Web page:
Yes, this video and article by Steve Ramsey of Woodworking for Mere Mortals is a few years old, but now is a good time to remind everyone about the problem of woodworking scams and plan priacy.
There has been a recent uptick in the number of sites offering thousands of woodworking plans for dirt cheap prices (usually bundled as 10,000+ plans for $39). While this sounds like a tremendous deal, there are a few problems. First, you don’t really get 10,000 plans. You get considerably fewer plans than that, and most are merely measured drawing with no instructions or are scans of such poor quality you can barely read them.
It is also theft.Yes. Scanned right out of the pages of woodworking magazines, taken from websites and lifted from books. The publishers of these sites don’t get permission to reproduce these plans. By supporting businesses such as these, it is a major disincentive for publishers to seek out new, talented woodworkers who pour their energy into creating new works. After all, don’t the people who work hard to produce these works deserve to get paid?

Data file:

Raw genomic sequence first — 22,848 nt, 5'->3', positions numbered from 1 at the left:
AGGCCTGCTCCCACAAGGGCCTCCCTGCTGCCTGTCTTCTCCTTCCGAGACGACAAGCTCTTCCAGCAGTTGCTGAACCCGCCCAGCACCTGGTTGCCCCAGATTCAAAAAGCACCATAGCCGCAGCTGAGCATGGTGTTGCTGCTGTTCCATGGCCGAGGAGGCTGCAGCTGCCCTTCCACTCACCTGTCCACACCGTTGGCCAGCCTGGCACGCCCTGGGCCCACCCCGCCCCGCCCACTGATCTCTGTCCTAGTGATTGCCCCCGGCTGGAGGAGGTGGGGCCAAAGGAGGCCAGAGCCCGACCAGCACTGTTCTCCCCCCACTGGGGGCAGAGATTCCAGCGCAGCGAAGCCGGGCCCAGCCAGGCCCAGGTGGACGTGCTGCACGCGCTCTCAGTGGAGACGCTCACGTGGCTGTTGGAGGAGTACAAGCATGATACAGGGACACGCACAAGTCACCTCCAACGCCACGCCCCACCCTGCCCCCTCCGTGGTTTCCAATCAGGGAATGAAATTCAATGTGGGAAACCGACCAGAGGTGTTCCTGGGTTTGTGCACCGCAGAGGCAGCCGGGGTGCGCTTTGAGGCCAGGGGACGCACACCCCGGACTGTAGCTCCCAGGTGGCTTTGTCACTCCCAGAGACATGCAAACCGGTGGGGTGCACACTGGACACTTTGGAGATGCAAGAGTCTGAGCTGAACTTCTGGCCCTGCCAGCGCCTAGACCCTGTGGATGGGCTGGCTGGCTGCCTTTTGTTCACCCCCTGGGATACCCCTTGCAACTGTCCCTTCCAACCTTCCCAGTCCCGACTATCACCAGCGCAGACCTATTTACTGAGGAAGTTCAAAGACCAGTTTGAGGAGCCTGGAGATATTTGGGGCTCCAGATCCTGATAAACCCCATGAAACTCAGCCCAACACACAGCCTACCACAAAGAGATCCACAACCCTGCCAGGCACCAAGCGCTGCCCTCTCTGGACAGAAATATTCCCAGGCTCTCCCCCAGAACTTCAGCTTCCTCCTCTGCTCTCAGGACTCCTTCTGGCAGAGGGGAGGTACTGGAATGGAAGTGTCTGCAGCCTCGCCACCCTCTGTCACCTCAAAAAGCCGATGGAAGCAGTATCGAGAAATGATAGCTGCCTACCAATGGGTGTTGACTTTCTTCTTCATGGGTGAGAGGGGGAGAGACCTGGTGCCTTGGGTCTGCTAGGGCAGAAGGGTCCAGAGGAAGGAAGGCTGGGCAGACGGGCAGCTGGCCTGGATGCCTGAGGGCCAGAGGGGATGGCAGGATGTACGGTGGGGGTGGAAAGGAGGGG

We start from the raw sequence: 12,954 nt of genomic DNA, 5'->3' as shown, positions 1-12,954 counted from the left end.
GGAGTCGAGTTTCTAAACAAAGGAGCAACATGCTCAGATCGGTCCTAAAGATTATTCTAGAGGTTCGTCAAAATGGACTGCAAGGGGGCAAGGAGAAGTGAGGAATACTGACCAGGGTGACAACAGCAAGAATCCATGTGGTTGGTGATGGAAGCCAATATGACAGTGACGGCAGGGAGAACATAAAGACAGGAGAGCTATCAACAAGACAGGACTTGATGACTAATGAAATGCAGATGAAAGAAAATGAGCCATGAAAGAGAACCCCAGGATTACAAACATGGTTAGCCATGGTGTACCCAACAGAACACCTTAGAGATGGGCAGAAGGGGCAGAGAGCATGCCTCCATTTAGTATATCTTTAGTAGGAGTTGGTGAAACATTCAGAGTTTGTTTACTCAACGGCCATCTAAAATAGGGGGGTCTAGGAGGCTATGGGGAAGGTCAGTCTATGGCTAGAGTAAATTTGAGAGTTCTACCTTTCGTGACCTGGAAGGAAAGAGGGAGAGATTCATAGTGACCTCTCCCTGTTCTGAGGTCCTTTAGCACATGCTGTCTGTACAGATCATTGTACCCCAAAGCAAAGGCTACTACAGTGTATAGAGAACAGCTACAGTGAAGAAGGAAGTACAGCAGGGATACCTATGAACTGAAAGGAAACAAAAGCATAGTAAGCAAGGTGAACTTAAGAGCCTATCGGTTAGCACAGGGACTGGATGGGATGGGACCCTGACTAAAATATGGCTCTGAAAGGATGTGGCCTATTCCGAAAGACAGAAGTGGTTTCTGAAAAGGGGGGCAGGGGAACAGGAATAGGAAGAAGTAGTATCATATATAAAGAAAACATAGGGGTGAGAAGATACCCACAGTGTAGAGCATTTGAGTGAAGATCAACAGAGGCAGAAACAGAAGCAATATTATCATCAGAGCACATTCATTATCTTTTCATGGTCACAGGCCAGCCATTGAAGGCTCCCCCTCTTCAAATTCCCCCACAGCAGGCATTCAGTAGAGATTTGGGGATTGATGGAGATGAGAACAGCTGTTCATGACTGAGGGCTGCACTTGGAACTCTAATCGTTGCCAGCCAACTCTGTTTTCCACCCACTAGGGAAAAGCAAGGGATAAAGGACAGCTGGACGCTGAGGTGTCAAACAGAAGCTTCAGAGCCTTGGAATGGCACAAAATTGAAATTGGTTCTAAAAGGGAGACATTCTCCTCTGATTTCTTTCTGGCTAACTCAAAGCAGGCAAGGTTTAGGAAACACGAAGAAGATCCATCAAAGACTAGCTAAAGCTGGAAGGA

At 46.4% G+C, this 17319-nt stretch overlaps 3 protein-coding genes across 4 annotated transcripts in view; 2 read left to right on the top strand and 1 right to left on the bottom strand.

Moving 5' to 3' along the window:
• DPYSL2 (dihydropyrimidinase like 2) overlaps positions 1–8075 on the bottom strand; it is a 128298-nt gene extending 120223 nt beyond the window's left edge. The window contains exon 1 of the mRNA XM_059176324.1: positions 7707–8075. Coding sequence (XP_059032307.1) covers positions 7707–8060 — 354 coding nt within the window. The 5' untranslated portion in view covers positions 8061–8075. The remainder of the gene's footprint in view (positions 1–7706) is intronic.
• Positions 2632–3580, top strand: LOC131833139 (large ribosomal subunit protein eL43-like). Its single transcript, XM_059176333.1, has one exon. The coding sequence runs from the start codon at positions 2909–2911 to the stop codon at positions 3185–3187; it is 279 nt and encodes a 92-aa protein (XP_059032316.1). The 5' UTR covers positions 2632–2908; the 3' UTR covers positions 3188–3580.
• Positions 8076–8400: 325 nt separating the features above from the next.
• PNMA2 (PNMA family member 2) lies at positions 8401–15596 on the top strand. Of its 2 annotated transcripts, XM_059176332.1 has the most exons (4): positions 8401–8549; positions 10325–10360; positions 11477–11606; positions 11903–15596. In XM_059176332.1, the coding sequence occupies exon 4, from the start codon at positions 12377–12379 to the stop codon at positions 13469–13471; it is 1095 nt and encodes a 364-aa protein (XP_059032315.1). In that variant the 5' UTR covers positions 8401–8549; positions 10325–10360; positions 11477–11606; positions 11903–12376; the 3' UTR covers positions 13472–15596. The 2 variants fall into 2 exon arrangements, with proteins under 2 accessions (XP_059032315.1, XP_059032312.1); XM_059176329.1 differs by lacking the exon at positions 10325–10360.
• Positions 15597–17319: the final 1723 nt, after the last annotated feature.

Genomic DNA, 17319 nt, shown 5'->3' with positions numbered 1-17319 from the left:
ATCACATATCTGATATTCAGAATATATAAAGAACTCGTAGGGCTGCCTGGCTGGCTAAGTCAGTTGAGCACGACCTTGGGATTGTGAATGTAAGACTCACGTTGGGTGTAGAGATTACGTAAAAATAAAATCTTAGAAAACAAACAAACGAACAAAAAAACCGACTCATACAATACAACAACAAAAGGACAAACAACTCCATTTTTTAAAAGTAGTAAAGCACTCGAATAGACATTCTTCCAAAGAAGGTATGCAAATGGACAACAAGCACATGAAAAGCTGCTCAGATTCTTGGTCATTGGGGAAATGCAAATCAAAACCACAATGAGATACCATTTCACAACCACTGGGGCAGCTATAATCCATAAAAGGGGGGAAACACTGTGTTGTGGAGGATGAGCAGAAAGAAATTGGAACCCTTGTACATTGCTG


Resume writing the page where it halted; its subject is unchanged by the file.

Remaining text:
I also wrote an article a few years back in Wood Magazine called Monkey Business, which covers the experience that I had buying the package to see exactly what you got when you ordered.
I understand that many people may not be flush with cash to buy collections of professionally produced plans. That’s why it’s a much better idea for them to check with their local libraries and woodworking guilds to see if they can borrow woodworking books and magazines which may feature plans that interest them. By doing this, it will encourage libraries to expand their woodworking holdings and further the mission of the woodworking guilds to bring new people to the craft through personal connections.
Steve also pointed out he did a series of videos on Ted and company. This is an education on how this multi-level marketing scam works. If you have ever considered wasting your money on one of these schemes… don’t.